38. Lizak did not have a separate business of his own, and the work that he did for the Company was how he earned a living during the period of his employment. Mendys was aware of this.

C. Circumstances of Lizak's Discharge

39. Lizak normally received the paychecks for the men in his crew from Mendys and then distributed them.

40. On January 4, 2008, Lizak and the members of his crew were scheduled to receive their pay for the period of December 17, 2007 to December 29, 2007. He and the other members of his crew did not receive their checks that day.

41. Lizak asked Szwab, who was present at the jobsite, when he would receive the paychecks. Szwab said they were to receive them the next day. He also called Mendys about the checks, but was unable to reach him.

42. On January 5, 2008, Lizak did not receive the checks. He again questioned Szwab about the paychecks at the jobsite. Szwab said they were to receive the checks on the following Monday. He again called Mendys about the checks, but was unable to reach him.

43. On January 7, 2008, Lizak did not receive the checks. He again questioned Szwab, who said they would be available the next day. He also called Mendys, but was unable to reach him.

44. On January 8, 2008, Lizak and his crew were unable to work due to low temperatures. Lizak called Szwab that day and again asked him about the checks. Szwab said he could pick them up at the Company's office that day. Lizak called the office to see if the checks were ready, but no one answered the phone and there was no way to leave a message. Lizak called Mendys directly and left him a message regarding the checks.

45. On January 9, 2009, Lizak questioned Szwab about the checks at the jobsite. Szwab said they would receive the checks later that day, but the checks did not arrive. Szwab then said that the checks would arrive the next day. Lizak responded that as a sign of protest, he would not go to work the next day. Szwab told him not to incite the other employees. Lizak also managed to reach Mendys on the telephone and discussed his difficulty in obtaining the paychecks since the previous Friday. He also stated that he would not attend work the next day as a sign of protest. Mendys told Lizak to do whatever he deemed reasonable.

46. Lizak did not come to work on January 10, 2008, but the other men in his crew did. That morning, Mendys called Lizak and told him that the checks would probably be ready that afternoon. Lizak responded that he was not at work because he was protesting.

47. That night, Lizak spoke to Szwab on the telephone. Lizak asked him why he was asked to return his time sheet and the construction plans, and if this meant he was fired. Szwab said yes and hung up the telephone. Lizak called Szwab again, and asked if he was fired because he went on strike. Szwab said yes.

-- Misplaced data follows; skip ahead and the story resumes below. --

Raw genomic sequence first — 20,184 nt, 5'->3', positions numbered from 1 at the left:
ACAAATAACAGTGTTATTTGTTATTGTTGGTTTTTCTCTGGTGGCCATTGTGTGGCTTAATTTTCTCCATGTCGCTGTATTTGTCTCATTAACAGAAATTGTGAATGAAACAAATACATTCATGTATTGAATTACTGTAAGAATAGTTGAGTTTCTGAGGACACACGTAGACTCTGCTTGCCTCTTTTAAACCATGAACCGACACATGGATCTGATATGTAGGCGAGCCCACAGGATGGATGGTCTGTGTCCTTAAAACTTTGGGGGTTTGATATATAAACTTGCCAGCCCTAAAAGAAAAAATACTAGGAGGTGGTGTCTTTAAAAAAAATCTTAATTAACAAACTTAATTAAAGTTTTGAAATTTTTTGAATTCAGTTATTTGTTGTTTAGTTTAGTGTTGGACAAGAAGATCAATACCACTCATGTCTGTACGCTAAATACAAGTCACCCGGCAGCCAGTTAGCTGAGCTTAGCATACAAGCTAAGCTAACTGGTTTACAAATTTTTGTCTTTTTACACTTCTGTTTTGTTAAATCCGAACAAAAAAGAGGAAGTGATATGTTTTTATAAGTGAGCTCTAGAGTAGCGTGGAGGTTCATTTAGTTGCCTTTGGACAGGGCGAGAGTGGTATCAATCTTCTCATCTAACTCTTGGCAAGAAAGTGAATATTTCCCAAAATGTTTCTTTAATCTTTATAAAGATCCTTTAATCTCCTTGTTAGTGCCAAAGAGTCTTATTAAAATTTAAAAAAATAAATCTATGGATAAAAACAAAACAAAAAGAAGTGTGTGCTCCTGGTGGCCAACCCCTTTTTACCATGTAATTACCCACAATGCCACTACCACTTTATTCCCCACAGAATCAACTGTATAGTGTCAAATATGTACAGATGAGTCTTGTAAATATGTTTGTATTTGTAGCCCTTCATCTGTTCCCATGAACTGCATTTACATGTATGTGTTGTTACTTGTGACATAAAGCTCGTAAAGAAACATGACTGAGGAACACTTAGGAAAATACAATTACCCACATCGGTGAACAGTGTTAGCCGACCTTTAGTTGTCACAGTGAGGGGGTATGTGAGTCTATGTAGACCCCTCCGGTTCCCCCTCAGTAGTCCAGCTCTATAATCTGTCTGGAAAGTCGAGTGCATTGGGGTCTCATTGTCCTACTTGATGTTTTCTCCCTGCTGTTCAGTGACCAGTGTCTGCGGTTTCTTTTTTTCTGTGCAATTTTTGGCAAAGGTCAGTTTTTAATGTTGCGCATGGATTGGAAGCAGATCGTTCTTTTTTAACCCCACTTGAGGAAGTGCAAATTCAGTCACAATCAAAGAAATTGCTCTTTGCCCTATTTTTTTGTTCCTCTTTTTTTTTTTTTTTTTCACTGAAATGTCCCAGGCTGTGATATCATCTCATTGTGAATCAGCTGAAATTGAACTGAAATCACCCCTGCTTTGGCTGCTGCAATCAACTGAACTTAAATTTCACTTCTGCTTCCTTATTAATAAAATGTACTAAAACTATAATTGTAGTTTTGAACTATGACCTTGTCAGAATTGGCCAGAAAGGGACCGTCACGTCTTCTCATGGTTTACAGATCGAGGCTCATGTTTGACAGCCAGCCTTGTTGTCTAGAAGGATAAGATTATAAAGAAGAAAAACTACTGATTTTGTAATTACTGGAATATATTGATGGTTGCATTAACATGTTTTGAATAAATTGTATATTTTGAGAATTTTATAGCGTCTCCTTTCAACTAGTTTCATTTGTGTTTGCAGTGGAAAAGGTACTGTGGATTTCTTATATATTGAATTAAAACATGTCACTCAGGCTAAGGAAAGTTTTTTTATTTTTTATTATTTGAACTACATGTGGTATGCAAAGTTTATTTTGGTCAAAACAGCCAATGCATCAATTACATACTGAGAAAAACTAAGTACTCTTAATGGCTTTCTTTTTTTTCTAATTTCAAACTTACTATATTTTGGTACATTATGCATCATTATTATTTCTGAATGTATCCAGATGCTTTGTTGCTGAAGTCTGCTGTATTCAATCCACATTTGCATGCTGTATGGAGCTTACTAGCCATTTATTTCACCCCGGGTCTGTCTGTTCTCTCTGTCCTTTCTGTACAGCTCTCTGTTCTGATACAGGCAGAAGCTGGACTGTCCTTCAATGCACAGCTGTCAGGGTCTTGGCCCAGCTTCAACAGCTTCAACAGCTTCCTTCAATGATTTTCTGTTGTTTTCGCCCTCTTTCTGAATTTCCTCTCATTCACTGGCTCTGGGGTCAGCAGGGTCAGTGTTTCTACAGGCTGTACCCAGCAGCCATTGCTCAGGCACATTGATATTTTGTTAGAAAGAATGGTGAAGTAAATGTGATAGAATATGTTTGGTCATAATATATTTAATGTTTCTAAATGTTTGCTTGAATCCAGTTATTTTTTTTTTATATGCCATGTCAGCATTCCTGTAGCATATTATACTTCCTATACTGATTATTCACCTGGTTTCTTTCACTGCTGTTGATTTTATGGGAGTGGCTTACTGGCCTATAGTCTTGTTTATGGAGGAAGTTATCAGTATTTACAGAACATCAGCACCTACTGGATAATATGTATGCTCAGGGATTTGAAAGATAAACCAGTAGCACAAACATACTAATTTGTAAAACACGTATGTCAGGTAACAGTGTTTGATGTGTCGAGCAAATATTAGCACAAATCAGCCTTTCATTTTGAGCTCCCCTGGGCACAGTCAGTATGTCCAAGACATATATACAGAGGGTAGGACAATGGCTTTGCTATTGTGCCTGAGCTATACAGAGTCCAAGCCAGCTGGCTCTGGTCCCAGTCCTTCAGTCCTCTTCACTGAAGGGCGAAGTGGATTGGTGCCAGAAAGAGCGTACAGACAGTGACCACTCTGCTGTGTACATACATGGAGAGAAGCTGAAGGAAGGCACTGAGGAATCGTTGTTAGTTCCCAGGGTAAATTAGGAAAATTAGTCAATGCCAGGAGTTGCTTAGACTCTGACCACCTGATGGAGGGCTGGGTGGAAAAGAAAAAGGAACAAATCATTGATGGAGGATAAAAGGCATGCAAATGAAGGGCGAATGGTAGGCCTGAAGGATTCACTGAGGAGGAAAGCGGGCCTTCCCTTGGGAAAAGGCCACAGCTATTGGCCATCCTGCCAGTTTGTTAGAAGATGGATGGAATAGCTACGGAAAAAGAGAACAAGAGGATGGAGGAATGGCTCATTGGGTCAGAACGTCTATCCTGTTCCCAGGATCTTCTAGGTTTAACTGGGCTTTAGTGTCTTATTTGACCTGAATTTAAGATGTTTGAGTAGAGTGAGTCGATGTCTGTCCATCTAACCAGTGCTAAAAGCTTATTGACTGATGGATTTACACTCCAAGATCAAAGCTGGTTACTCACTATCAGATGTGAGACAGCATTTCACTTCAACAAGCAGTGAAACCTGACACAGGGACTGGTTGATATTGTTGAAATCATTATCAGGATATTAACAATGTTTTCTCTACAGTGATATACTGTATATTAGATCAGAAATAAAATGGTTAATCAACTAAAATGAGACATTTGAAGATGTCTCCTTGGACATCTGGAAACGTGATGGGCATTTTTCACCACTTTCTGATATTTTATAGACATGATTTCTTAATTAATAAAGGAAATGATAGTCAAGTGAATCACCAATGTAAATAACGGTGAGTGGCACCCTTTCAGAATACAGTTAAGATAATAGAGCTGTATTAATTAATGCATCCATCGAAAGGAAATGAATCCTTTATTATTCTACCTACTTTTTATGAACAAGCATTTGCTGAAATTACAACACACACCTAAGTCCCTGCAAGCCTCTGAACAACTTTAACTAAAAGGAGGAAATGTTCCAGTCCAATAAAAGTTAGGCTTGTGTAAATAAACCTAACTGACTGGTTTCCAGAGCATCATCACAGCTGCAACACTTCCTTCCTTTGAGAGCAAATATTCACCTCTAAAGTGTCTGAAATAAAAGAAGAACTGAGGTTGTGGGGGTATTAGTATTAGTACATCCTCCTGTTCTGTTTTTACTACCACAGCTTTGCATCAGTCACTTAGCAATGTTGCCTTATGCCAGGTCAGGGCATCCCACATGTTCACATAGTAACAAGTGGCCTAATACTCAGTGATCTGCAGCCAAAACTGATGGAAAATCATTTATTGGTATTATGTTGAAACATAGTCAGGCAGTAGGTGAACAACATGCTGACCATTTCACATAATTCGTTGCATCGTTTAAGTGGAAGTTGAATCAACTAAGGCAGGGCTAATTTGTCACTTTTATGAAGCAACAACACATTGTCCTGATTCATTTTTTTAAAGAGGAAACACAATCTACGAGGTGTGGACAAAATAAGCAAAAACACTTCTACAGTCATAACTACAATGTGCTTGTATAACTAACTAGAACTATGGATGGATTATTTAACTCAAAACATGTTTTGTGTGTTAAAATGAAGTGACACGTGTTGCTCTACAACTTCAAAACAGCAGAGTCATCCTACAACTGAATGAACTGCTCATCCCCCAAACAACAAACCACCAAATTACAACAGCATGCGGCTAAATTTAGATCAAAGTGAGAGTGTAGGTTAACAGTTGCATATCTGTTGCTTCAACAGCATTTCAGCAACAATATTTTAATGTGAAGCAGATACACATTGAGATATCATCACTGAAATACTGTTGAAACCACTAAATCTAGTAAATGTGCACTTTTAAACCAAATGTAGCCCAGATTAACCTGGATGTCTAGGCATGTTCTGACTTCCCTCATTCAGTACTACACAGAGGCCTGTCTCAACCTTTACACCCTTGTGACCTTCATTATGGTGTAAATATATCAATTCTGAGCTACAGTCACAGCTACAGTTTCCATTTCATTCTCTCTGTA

48. Lizak returned the construction plans and his time card to the Company's office as requested. He also received the check that had been due on January 4, 2008, and another check for his pay from January 4 until the time he was fired. While at the office, he saw Mendys and asked if he could come back to work for the Company. Mendys refused to discuss this with him.

49. Before the incident on January 10, no one had told Lizak that his job was in jeopardy.

50. After Lizak was fired, he tried to obtain new employment by making phone calls and leaving advertisements in hardware stores. Although he obtained temporary work on a number of occasions, he was unable to find a job that he felt was a suitable replacement for his position at Great Masonry.

51. In or around April 2008, the Company moved to a different business model. The most significant change was that the Company began using other business entities to perform the work as subcontractors. The Company continued to use its existing workforce to complete some of the projects that were already in progress. For the jobs completed using the Company's own workers, there was no particular change in the way the workers were paid or the business was run.

II. Conclusions of Law

A. Jurisdiction

This Court has jurisdiction over Counts I and III pursuant to 29 U.S.C. § 216(b) and 28 U.S.C. § 1331, and over Counts IV and VII pursuant to 28 U.S.C. § 1367.

B. Count I: failure to pay overtime wages in violation of the Fair Labor Standards Act, 29 U.S.C. § 207(a)(1)

Plaintiff first alleges that Defendants failed to compensate him at a premium rate for his overtime as required by the FLSA. 29 U.S.C. § 207(a)(1). Defendants contended in their answer to Plaintiff's complaint that Plaintiff does not meet the definition of "employee" under the FLSA. Under the FLSA, "employees are those who as a matter of economic reality are dependent on the business to which they render service." Secretary of Labor v. Lauritzen, 835 F.2d 1529, 1534 (7th Cir. 1987). In order to assess whether a person is an employee, courts look not at "a particular isolated factor[,] but to all the circumstances of the work activity." Id. Courts have identified the following six criteria as relevant to this inquiry: